I’m home after a week away. It was a fantastic week: sunrise over the ocean, the sky tinted pink and baby blue with whitecaps rolling against the shore. Coffee, drifting to our self-appointed stations, everyone working on her project from a published writer meeting deadline to a novice working on her first draft. Ice cream breaks, walking along the beach, feet crunching over broken shells or seeking balance on softly shifting sand, claiming the reward of sweet, cold strawberry or salty caramel. Silent afternoons, then laughter as eight women work together to prepare an evening meal.
It was a fantastic week in the company of women who got me, who understood what it is to create a story from nothing but our imaginations, what it means to select the right word, to bring a character to life.
They say writing is a lonely life. It is. It is the nature of the profession. Oh, we have critique partners, beta readers, editors, and hopefully, publishers, who help us along the way. But the essential work is done inside our heads.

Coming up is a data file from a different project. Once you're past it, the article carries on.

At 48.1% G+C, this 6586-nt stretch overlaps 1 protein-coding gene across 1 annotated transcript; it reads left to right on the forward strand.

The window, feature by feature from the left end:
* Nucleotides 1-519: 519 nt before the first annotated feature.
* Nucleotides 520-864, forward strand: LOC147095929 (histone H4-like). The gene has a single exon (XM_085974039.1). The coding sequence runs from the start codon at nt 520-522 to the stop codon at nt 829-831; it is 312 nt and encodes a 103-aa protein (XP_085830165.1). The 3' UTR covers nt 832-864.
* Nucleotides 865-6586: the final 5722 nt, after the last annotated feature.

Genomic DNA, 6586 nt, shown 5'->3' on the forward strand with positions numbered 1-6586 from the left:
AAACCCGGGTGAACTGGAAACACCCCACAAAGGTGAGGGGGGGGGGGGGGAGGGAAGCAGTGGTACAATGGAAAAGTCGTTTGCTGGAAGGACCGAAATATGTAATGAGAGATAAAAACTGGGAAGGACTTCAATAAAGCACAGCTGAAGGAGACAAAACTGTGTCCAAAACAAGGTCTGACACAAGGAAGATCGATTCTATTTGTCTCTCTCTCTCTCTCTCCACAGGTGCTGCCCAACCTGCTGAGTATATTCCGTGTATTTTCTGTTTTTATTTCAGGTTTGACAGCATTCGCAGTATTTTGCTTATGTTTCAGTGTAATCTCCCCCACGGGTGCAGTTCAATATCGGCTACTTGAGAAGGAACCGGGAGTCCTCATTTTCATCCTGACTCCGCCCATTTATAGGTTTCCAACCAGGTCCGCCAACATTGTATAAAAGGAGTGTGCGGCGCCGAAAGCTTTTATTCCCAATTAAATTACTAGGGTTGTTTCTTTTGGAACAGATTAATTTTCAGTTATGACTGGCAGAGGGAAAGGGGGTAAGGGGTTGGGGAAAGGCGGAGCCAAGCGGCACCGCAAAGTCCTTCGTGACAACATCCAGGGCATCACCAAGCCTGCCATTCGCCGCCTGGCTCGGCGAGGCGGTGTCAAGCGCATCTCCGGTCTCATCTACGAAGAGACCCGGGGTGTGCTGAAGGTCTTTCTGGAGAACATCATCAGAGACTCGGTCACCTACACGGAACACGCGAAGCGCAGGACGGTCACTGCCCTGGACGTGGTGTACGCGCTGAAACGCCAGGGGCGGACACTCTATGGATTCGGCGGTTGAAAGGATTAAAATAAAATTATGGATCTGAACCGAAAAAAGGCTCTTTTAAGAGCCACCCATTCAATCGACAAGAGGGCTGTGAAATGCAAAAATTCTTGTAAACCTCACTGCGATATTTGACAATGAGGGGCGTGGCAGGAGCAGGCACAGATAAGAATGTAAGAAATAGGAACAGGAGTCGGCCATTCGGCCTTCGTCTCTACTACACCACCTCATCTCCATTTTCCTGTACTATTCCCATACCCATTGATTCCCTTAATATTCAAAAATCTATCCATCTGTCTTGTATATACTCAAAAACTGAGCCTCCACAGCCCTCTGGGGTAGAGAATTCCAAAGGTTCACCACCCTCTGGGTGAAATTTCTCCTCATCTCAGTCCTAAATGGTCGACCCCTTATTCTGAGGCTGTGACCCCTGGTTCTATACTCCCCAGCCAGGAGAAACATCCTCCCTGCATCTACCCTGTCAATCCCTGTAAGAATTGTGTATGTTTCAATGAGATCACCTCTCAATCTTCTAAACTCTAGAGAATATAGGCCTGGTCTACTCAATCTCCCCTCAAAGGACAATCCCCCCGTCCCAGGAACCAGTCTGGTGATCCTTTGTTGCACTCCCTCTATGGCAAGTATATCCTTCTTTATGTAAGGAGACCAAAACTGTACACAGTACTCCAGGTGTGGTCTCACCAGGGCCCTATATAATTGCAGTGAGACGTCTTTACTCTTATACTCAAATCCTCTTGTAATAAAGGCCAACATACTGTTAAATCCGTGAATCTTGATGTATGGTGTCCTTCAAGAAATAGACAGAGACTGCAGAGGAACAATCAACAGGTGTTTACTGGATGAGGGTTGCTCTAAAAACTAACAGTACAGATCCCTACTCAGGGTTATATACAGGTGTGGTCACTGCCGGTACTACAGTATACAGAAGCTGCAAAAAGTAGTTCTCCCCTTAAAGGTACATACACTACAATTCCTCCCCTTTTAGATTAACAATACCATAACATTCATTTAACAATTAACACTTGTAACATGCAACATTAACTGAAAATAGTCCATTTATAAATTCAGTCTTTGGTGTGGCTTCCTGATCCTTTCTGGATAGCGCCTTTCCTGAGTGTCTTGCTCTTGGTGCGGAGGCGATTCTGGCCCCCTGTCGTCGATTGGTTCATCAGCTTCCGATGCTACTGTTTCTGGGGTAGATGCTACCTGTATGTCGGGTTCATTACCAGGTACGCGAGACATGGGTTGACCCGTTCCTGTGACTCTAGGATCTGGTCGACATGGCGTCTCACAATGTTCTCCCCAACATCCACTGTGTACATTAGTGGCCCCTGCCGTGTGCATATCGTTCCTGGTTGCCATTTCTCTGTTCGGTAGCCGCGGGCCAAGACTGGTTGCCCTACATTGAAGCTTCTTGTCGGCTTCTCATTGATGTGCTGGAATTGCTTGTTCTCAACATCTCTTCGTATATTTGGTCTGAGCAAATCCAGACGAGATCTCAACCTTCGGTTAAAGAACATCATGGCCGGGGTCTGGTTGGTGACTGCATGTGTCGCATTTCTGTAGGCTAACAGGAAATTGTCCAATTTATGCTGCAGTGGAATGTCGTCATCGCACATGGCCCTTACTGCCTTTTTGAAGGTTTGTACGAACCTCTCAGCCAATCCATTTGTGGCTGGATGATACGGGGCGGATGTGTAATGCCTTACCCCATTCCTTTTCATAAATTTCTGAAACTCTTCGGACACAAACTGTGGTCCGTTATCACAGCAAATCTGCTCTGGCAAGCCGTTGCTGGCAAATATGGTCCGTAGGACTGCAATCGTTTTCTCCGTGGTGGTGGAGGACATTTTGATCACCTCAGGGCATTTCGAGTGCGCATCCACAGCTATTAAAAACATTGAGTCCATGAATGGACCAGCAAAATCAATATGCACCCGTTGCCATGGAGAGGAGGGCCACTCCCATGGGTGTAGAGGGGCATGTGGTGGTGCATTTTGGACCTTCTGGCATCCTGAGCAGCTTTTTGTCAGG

That’s why writer’s retreats, such as the one I just completed, are important. We remember we are not alone on our journey, that others are traveling the road with us. Some are a little ahead, and they look back and hold out a hand to help us along. And we do the same for those behind us.
I confess I was a little reluctant to go. Live with strangers for a week? How did this work?
But I’m glad I did. Within 24 hours, the doubts had fled. The strangers became friends. When the week was over we hugged goodbye with real emotion and pledged to meet again next year.
Did I accomplish the goal I had set? Yes, I did. I finished my edits. Others finished their drafts or met their deadlines. We all did what we came for, but for me, it was more than that.
It was realizing I was in good company. That I was not alone. That I was a part of a sisterhood of writers.
Of course I was glad to get home and accept the welcome meows of Spooky, Jack and Frenchie. There was mail, telephone messages, and the inevitable dirt to be swept up because my cats love to dig in the houseplants. Bags had to be unpacked, laundry done. Every vacation — even working vacations — end.
But the memories remain.